Most consumer protection tips tend to be reactive -- telling you how to spot a scam email, for instance, or respond to a collections call. But there are also certain proactive steps you can take right now to head off fraud and financial screw-ups before they even take place.
Here are five actions you can take to protect yourself as a consumer, all of which should take less than five minutes to complete.
1. Turn on Two-Step Verification on Your Email
Security experts will tell you that you should have a different password for every online account you open. But anyone who uses the Internet on a regular basis knows that this is virtually impossible -- you likely have dozens of accounts ranging from bank accounts to email to social media to news sites, and you access them on multiple devices.
You have a few options here. One is to use a few strong, unique passwords for your most sensitive accounts and then repeat passwords for non-critical accounts. A better choice is to use a password-management tool like LastPass; you'll only have to remember one master password, and the program will generate nigh-uncrackable passwords for all of your accounts.
But whichever route you choose, there's one easy step that you should take now: Enable two-step verification on your email.
Email is in many ways your most important account: When you forget a password to one of your other accounts, the password reset link will be sent to your email. If someone takes over your email, they can reset all the passwords to your other accounts and take them over.
Fortunately, email providers like Gmail now offer what's known as two-step verification. Enabling this feature means that if someone tries to access your email account from a different computer than you usually use, they'll need more than just your password -- they'll also need a second one-time password that's sent to your mobile phone. So unless the hacker has also gotten ahold of your phone, they'll be unable to get into your account.
Two-factor authentication can be set up in less than 5 minutes. We'd recommend putting it in place for your email and bank accounts.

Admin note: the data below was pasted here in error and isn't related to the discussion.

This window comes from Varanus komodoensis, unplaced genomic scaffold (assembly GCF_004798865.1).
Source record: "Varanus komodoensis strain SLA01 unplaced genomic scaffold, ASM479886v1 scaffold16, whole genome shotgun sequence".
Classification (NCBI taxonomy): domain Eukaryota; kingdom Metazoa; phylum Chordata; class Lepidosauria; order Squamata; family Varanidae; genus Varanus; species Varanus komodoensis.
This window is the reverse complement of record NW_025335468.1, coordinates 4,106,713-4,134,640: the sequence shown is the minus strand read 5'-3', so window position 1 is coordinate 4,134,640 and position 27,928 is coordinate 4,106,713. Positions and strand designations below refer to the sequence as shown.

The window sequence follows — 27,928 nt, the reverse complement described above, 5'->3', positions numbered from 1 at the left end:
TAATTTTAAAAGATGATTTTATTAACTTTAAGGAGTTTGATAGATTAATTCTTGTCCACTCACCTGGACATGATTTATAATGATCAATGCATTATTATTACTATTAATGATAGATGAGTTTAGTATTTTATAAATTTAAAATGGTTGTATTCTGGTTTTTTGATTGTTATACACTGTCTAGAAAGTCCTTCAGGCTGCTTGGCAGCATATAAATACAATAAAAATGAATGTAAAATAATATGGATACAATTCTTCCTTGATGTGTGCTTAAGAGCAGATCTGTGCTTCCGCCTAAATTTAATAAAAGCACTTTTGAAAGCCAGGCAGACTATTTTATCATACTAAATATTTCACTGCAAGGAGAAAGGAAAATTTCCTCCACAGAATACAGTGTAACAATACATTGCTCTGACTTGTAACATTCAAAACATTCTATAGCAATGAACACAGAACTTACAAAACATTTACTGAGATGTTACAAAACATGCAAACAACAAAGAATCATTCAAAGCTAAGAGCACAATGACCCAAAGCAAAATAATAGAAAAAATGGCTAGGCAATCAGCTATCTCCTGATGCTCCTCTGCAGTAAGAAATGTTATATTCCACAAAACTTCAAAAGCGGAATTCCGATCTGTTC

2. Get on the Do-Not-Call List
If you're being harassed by a telemarketer, you can always block the call. But let's be honest: You probably don't want to hear from any telemarketers, ever, so you might as well exercise your right to block them forever.
If you didn't get on the do-not-call list when it first came out, don't fret: You can do it any time, and you can add up to three numbers, including your cell phone. The registration does not need to be renewed unless you get a new phone number.
You can register in less than a minute at DoNotCall.gov or by calling (888) 382-1222. And one final word of warning on the subject: If you get an unsolicited phone call offering to add your number to the registry for a fee, it's actually a scammer. The government doesn't allow private companies to register people for the list, and registration is free. Such cons are either trying to make a quick buck, or trying to get you to hand over your personal information.
3. Get a Free Credit Report
According to the FTC, 42 million U.S. consumers have errors on their credit reports they don't know about. Those errors can lower your score, reduces your eligibility for loans and credit cards, and cost you a good chunk of change on a home loan.
You can't get rid of those errors until you know about them. Fortunately, you're entitled to one free credit report every year from each of the major consumer credit reporting agencies (Equifax, Experian and TransUnion). You can get that free credit report at AnnualCreditReport.com.
But keep in mind that getting your credit report once a year arguably isn't often enough, as you'll want to dispute erroneous items on your report as quickly as possible.